Recently, I have been thinking a lot about the difference between anticipation and celebration. We as a society are particularly bad at being patient. Black Friday, which is in many ways a celebration of impatience, starts on Thanksgiving Thursday. Gender reveal parties for an unborn child can have more theatrics than any birthday party I have ever been to. Did you know you can order a book on Amazon, and instead of waiting two long days for the post office to deliver it, you can immediately read the first chapter in digital form? Waiting is for suckers.
Nobody likes to wait around. It’s uncomfortable. There are a lot of uneasy emotions tied up in a long delay. Even if what you are expecting is a sure thing, that little voice of doubt might creep into your thoughts. Or maybe you are in immense pain and quite literally have to watch the clock until the nurse comes with your next round medication. It can be so easy to fast forward to the good part where pain and doubt and despair are a distant memory.
For what other reason do so many people emblazon their homes with light in the darkest month of the year as we await the coming of Christmas? We don’t like to think about how cold it is, or how little sun there is. Anticipation, then, is all but replaced with a months-long celebration, not meant to dispel the darkness but to ignore it even exists.
While I’m not about to grinch away your Christmas lights, I do think we Christians need to pay attention to those negative feelings we can be so good at covering up. That, really, is what the season of Advent is all about. It’s an entire month designed, not simply to celebrate that Jesus is coming soon, but to name exactly why we need God here in the first place. We are broken, grief lingers, and we yearn for a light to shine in the darkness. In our worship, we cry out for Jesus to come quickly to save us as we hear Mary sing about God lifting up the lowly.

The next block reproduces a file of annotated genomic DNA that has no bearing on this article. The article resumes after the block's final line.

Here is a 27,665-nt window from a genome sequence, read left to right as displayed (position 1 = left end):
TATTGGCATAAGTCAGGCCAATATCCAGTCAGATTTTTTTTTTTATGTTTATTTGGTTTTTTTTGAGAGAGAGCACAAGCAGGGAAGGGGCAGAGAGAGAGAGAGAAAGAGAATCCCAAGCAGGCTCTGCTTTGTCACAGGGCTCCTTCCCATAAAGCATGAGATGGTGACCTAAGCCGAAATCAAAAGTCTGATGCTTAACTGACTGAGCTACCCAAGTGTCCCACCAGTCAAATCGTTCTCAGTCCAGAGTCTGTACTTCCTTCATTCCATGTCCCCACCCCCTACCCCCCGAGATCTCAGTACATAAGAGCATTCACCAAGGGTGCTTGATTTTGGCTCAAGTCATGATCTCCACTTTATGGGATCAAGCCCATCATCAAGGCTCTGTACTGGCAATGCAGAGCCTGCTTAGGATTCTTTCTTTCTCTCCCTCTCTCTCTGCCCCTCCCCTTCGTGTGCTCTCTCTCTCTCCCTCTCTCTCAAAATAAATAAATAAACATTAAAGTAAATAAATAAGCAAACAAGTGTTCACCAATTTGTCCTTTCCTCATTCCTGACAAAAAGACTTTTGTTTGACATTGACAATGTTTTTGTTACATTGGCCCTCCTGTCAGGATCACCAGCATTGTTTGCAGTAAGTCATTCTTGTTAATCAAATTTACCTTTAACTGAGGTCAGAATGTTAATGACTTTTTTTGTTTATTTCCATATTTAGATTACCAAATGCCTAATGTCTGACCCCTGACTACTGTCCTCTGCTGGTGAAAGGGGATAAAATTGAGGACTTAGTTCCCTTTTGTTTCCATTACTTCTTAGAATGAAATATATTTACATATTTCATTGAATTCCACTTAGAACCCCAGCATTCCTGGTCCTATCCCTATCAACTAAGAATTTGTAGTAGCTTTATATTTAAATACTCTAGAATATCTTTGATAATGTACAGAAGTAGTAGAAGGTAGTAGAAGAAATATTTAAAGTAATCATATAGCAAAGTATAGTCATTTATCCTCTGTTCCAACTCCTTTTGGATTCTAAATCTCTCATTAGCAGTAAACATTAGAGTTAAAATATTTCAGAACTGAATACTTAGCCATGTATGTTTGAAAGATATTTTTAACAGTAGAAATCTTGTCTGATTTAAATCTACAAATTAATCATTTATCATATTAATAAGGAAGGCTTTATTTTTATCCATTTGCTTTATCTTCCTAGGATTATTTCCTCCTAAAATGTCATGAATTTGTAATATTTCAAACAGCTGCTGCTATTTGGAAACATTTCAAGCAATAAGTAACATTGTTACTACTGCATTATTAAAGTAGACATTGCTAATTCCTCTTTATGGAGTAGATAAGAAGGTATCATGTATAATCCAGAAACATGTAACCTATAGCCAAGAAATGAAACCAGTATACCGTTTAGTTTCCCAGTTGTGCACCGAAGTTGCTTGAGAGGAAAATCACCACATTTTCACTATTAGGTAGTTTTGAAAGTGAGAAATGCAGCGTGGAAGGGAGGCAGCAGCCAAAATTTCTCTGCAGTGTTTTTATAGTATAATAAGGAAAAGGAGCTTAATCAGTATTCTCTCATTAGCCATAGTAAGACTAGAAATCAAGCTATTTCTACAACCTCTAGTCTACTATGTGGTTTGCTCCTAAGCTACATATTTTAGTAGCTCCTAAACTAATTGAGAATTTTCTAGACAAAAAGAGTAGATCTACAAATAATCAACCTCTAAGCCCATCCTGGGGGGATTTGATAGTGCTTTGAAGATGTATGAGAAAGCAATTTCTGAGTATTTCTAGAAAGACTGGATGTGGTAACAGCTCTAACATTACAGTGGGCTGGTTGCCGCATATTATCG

Because the truth is, no matter how much we as a society try to avoid discomfort, it doesn’t go away. Why else does Christmas, a holiday about the one who comes to save us from all our despair, bring so much stress over money and time, and feelings that whatever you do, it won’t be enough? Why does it make some of us so sad?
If you are feeling the holiday pressure, or even if you are not, save the celebration for another day. Remember that you are not responsible for the birth of Jesus. Whatever grief or pressure you feel now can only be lifted by the one who is coming soon to save us. But, as composer Paul Manz once wrote: “E’en so, Lord Jesus, quickly come, and night shall be no more; they need no light nor lamp nor sun, For Christ will be their all.”
Pastor Chad McKenna